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Wednesday, August 21, 2019

Commentary

Football’s roller coaster season drops with no climb in sight


Freshman Bryson Smith caught three touchdown passes against Temple, but his performance was not enough to win. | Corbin Ayres/The Cougar

After starting the season on fire and earning national recognition for its record-setting offense, Houston has hit a slump and lost two games in a row. Its Homecoming loss against Temple proves that the defense is just as important as the offense when it comes to winning games.

UH’s defense has been relatively questionable all season. The hype surrounding junior defensive tackle Ed Oliver before the season made it seem like the Cougars were going to be a defensive juggernaut. But after losing key starters in senior safety Garrett Davis and sophomore defensive lineman Isaiah Chambers to injuries, the defense hasn’t lived up to the hype.

With Oliver now out indefinitely due to injury, the defense has no relief in sight.

After hearing that Oliver was going to be out along with two other defensive linemen, Temple senior running back Ryquell Armstead must have been salivating at the opportunity to play the understaffed defense. Armed with the knowledge that the defense was going to be weaker than usual, Temple dared UH to stop its running attack.

The Cougars could not, and the team picked up its third loss of the season.

Armstead ran for six touchdowns, and the Owls scored 59 points against the Cougars. UH allowed Armstead to run for 210 yards. To put that into perspective, that is only seven yards less than his quarterback threw on the day.

Armstead was not the only running back having a field day, as senior Rob Ritrovato was only six yards short of reaching the century mark in the game.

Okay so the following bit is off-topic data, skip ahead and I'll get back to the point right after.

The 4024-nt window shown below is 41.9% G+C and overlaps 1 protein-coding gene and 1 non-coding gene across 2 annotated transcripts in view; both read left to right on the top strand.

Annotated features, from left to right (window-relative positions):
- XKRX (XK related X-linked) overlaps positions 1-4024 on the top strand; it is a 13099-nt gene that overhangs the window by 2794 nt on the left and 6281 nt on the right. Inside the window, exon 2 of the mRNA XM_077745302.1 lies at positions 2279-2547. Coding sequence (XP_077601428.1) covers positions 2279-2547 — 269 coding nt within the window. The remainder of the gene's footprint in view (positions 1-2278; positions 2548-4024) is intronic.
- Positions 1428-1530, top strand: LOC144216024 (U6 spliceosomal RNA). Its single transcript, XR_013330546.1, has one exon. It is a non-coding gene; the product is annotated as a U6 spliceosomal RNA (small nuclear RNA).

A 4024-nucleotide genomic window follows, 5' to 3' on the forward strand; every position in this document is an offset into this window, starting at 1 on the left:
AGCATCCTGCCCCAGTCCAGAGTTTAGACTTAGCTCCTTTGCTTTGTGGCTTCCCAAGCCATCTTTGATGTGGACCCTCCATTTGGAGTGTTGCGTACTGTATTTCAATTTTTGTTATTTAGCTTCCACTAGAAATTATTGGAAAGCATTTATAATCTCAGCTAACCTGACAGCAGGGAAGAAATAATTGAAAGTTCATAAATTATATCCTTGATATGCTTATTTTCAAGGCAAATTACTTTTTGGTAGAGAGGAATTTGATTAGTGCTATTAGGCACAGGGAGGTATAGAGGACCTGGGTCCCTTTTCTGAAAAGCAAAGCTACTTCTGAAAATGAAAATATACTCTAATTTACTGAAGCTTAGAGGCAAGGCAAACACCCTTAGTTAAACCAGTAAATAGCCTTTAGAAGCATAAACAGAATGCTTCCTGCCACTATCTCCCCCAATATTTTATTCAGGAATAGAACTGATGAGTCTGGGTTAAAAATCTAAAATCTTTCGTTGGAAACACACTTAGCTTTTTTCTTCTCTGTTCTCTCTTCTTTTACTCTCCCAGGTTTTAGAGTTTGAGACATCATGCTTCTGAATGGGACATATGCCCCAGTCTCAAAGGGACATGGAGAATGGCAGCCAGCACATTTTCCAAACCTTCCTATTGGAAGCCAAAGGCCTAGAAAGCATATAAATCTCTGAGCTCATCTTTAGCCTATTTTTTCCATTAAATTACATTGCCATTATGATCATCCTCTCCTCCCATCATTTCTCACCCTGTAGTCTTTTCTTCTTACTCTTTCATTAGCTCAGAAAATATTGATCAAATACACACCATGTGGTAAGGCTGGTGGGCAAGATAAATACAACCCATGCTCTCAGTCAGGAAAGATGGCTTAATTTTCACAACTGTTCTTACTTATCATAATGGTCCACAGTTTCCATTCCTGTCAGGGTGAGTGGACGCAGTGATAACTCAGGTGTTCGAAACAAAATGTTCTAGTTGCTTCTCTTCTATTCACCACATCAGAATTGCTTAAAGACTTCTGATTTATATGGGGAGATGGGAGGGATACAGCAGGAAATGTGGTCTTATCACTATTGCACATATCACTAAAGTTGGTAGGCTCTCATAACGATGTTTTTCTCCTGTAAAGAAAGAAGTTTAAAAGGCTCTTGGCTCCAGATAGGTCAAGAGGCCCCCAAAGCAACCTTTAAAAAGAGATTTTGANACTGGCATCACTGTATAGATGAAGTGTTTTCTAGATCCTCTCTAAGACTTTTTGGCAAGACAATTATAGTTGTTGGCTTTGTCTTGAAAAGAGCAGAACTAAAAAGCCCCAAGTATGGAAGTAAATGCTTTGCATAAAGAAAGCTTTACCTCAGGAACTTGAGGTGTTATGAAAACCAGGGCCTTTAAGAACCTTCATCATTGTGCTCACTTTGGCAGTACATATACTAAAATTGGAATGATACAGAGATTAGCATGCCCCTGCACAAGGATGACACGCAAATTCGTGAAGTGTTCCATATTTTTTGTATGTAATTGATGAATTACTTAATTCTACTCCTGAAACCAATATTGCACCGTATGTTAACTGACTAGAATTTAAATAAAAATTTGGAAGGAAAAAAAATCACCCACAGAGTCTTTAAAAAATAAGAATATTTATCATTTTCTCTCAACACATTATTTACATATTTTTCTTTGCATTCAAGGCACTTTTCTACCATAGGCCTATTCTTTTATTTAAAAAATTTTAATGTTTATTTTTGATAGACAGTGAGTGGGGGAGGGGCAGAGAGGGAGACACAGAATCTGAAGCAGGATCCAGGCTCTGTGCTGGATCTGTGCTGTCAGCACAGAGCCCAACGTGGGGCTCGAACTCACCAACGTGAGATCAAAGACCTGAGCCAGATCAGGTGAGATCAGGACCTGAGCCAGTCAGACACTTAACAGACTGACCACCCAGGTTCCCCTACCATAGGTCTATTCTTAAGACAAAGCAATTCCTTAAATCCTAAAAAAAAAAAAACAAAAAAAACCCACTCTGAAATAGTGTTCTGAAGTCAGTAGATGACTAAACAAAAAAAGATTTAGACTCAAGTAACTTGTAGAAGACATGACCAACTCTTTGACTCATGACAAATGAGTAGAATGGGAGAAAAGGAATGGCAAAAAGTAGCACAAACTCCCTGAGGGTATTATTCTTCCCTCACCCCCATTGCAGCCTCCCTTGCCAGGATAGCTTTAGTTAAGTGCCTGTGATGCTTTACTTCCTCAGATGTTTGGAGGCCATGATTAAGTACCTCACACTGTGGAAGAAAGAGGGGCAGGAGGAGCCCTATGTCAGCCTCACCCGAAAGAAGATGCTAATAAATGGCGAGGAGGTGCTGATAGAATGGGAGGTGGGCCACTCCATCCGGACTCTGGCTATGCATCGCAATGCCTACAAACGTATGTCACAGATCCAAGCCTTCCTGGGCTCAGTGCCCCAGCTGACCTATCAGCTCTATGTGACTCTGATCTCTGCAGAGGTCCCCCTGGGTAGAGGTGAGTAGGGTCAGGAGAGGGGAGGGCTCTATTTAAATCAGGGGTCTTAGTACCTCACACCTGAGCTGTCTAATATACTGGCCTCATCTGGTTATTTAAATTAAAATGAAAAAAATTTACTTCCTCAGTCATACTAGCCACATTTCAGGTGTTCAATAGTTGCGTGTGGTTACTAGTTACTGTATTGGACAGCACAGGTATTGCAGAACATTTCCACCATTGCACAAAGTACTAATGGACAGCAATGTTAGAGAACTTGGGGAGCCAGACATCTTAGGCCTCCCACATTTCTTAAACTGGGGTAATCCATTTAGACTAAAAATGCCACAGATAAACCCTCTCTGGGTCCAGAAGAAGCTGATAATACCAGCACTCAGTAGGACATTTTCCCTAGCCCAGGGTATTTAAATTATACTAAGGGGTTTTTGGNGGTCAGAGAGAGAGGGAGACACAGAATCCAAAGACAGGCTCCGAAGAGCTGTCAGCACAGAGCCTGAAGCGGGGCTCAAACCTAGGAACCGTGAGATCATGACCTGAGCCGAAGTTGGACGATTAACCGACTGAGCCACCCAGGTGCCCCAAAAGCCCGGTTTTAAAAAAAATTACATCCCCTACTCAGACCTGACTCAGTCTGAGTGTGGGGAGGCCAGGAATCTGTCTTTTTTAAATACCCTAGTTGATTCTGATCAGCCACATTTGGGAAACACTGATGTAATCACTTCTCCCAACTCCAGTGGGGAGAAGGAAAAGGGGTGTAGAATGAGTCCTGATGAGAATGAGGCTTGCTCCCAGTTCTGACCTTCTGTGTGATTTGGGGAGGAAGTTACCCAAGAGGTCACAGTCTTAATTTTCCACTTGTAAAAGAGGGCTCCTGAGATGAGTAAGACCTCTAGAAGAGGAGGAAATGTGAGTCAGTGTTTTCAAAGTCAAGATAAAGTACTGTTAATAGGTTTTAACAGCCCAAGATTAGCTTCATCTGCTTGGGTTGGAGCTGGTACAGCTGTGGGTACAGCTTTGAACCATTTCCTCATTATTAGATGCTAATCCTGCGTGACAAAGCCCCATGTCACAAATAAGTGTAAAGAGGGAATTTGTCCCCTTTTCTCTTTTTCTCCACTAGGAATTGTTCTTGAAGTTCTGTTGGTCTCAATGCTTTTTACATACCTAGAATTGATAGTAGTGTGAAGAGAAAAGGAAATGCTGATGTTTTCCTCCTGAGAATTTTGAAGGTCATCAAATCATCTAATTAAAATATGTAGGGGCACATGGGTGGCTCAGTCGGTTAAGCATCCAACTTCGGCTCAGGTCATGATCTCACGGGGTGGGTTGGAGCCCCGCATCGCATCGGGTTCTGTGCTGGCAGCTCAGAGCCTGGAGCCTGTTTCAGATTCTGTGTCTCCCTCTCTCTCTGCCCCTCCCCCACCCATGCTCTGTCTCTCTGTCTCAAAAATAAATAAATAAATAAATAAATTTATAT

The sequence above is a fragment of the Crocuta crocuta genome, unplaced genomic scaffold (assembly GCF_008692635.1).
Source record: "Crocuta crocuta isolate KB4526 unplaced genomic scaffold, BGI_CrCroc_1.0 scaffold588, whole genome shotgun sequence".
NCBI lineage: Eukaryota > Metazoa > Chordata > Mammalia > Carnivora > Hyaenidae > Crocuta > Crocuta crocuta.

Temple just kept running, picking up key first downs and scoring, and the Cougars could not do anything to stop it. UH laid an egg in its Homecoming Game — one of the most attended home games of the year. When the team started a comeback attempt late in the game, many of the fans had already made for the exit to escape the cold, embarrassing defeat of their team.

This loss hurts in many ways.

First, it continues a trend that the Cougars have created of getting big wins and gaining early season momentum before losing it with defeats to lesser teams in the middle of the year.

Second, it brought the Cougars into a three-way tie for first place for the AAC West. SMU, one of the teams that shares the tie, won the tie-breaker game against Houston one week before UH took the loss at the hands of Temple. UH was in the driver’s seat as the clear favorite to win the AAC West before the SMU game.

Now, the Cougars have to win out and hope the Mustangs lose another game if UH wants to reach the conference championship.

The final reason the loss hurts is the loss of Oliver, not to injury but to the NFL draft. When Oliver leaves for the draft in 2019, he will be leaving behind a defense that is allowing opposing teams to score an average of 34 points per game.

Something will need to change before UH reaches the end of the season. If not, Oliver and the Cougars will miss out on the opportunity to play for a conference championship for the third season in a row.

It’s a painful possibility, but it’s a likely one if Houston continues these poor performances.

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